Rules misunderstanding: Deer baiting still banned in MinnesotaHunters gathered around the counter at Chalstrom’s Bait and Tackle on Tuesday, but they weren’t looking at photos of nice bucks. They were trying to sort out Minnesota’s deer-baiting regulations.
By: Sam Cook, Duluth News Tribune
Hunters gathered around the counter at Chalstrom’s Bait and Tackle on Tuesday, but they weren’t looking at photos of nice bucks. They were trying to sort out Minnesota’s deer-baiting regulations.
“It sounds pretty bizarre. It just doesn’t make much sense,” said Sue Chalstrom, owner of the shop.
A new provision in the baiting rules, designed to alleviate confusion in one area, has instead caused widespread misinterpretation among hunters.
“It certainly has led to confusion,” said Ken Soring, Minnesota Department of Natural Resources regional enforcement supervisor in Grand Rapids.
At issue are two paragraphs found on page 72 of the DNR’s hunting regulations synopsis. After spelling out general definitions of baiting and bait, the synopsis reads, “The restriction does not apply to a person hunting on their own property, when the person has not participated in, been involved with, or agreed to feeding wildlife on adjacent land owned by another person.”
That’s the new provision this year. Following that paragraph is this one: “Hunters are not allowed to use bait or hunt in the vicinity of bait that the hunter knows about or has reason to know about or hunt in the vicinity where bait has been placed within the previous 10 days.”
The most confusing point seems to be the sentence that begins, “The restriction does not apply to a person hunting on their own property…”
“Some people are reading that as meaning the baiting restriction doesn’t apply if I’m hunting on my own land,” the DNR’s Soring said.
That simply is not the case.
“Clearly, the intent is that people not use bait,” Soring said.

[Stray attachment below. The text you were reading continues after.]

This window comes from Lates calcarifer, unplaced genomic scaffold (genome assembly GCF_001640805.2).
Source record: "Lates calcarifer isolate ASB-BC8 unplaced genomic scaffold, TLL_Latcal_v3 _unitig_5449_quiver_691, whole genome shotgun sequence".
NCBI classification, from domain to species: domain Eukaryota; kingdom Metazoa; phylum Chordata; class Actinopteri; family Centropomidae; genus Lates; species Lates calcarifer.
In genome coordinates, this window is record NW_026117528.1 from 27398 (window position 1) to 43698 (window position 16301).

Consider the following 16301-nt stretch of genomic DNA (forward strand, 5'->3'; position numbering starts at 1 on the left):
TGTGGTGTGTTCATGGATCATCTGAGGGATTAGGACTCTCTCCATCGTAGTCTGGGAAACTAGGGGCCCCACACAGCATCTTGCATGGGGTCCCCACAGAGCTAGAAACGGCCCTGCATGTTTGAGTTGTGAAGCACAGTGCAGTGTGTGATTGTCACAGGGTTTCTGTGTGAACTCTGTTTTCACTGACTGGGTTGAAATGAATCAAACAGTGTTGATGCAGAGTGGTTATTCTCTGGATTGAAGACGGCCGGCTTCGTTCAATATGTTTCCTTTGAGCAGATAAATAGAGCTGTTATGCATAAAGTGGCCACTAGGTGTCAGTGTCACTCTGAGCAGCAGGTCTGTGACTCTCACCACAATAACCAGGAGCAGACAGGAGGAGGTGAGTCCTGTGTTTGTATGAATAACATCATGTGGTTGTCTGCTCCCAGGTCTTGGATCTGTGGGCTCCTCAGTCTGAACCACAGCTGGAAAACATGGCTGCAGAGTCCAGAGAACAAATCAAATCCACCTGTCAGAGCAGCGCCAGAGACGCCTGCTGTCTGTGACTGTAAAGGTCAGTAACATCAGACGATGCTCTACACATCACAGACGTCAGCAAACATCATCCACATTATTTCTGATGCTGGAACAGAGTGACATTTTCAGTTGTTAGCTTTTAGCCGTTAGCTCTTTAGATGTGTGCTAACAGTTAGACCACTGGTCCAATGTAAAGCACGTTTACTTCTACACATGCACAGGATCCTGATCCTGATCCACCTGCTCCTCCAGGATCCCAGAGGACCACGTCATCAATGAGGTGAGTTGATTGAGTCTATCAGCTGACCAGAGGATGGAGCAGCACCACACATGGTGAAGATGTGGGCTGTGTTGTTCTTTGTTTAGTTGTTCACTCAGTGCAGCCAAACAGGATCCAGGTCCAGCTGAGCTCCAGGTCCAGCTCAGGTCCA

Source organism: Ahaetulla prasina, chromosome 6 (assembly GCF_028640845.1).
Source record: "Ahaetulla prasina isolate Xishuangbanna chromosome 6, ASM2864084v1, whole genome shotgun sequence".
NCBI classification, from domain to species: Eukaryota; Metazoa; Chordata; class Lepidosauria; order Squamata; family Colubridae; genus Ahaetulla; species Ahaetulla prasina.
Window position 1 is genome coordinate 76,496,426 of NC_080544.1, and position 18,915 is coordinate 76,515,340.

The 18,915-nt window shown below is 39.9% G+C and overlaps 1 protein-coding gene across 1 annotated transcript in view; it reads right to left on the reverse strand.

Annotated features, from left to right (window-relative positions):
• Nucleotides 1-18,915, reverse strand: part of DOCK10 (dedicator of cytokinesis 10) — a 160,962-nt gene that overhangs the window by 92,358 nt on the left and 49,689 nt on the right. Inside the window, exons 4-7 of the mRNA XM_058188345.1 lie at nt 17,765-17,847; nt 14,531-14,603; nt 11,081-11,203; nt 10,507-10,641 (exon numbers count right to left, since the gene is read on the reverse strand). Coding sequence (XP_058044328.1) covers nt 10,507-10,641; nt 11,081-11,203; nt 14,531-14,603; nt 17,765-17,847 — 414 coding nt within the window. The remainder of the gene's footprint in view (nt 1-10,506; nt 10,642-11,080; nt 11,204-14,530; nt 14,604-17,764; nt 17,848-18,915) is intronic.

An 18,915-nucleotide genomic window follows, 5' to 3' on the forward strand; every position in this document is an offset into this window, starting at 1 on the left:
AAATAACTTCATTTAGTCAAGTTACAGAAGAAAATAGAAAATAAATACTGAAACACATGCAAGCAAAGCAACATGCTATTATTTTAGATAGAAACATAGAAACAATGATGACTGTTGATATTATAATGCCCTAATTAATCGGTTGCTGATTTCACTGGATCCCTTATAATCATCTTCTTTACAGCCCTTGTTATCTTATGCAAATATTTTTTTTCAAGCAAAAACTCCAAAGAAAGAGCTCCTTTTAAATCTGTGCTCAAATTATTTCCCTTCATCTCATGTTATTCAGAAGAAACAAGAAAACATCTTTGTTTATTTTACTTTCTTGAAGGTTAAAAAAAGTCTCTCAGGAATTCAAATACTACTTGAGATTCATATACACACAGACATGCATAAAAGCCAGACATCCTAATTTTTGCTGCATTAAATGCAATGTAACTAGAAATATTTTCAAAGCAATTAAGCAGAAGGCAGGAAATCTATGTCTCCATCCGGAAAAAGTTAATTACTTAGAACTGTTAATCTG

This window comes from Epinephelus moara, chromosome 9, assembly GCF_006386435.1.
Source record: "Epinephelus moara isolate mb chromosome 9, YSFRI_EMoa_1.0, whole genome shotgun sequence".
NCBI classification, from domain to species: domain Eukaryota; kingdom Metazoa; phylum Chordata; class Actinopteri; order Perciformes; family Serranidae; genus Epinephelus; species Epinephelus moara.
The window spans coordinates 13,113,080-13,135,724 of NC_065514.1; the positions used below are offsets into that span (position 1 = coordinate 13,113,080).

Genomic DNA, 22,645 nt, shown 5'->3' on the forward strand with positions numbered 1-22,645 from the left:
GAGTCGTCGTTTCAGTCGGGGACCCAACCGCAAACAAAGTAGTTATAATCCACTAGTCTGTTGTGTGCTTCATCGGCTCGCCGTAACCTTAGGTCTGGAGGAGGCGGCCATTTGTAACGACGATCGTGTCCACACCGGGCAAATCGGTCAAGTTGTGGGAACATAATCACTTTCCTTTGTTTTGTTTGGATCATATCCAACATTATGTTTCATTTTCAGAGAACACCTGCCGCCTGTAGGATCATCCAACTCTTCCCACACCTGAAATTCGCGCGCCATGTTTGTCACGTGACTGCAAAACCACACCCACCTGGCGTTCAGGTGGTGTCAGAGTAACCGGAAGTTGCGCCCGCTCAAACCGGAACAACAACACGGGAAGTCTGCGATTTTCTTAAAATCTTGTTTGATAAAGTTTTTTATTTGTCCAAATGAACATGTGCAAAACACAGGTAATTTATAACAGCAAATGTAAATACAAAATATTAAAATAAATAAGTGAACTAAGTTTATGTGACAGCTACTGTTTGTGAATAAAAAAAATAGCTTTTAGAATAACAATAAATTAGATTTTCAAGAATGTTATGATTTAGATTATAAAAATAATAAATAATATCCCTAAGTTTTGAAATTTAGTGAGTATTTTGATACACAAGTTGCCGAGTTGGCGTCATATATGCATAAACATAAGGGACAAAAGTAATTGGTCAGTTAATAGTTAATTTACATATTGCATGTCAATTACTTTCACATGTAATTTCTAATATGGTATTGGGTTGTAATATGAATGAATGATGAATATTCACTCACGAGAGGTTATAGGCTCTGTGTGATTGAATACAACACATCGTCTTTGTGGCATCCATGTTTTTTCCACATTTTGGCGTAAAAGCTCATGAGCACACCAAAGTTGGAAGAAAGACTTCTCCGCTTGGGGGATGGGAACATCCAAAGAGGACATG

And that’s how the DNR will enforce the baiting laws this fall.
“We got a letter of direction from [DNR enforcement chief] Mike Hamm saying we will investigate and enforce the baiting law,” Soring said.
The base fine for hunting deer over a baited area in St. Louis County is $300, with additional court costs of $82. If the hunter has killed a deer over bait, an additional $500 restitution charge will apply, said DNR conservation officer Kipp Duncan, who covers eastern Duluth. And a hunter’s gun and hunting equipment could be confiscated as evidence.
“I have had questions on this since the 2007 regulations came out, but since the article came out Sunday [in the Duluth News Tribune], I’ve gotten many phone calls,” Duncan said.
The way the law is written now puts DNR enforcement officials in an awkward position in enforcing it, Soring said.
“I think we’re going to go in there and try to have that wording changed, so it’s not that confusing for people hunting on private land,” Soring said.
But it’s too late to get anything changed for this year. Any change would take effect for the 2008 season.
Illegal baiting for deer is fairly prevalent, Duncan said.
“Without putting a percentage on it, I’d say that there’s a large number of people who are hunting over bait, knowing they’re doing it wrong,” he said. “I have yet to come up to somebody hunting over bait that didn’t know they couldn’t do it.”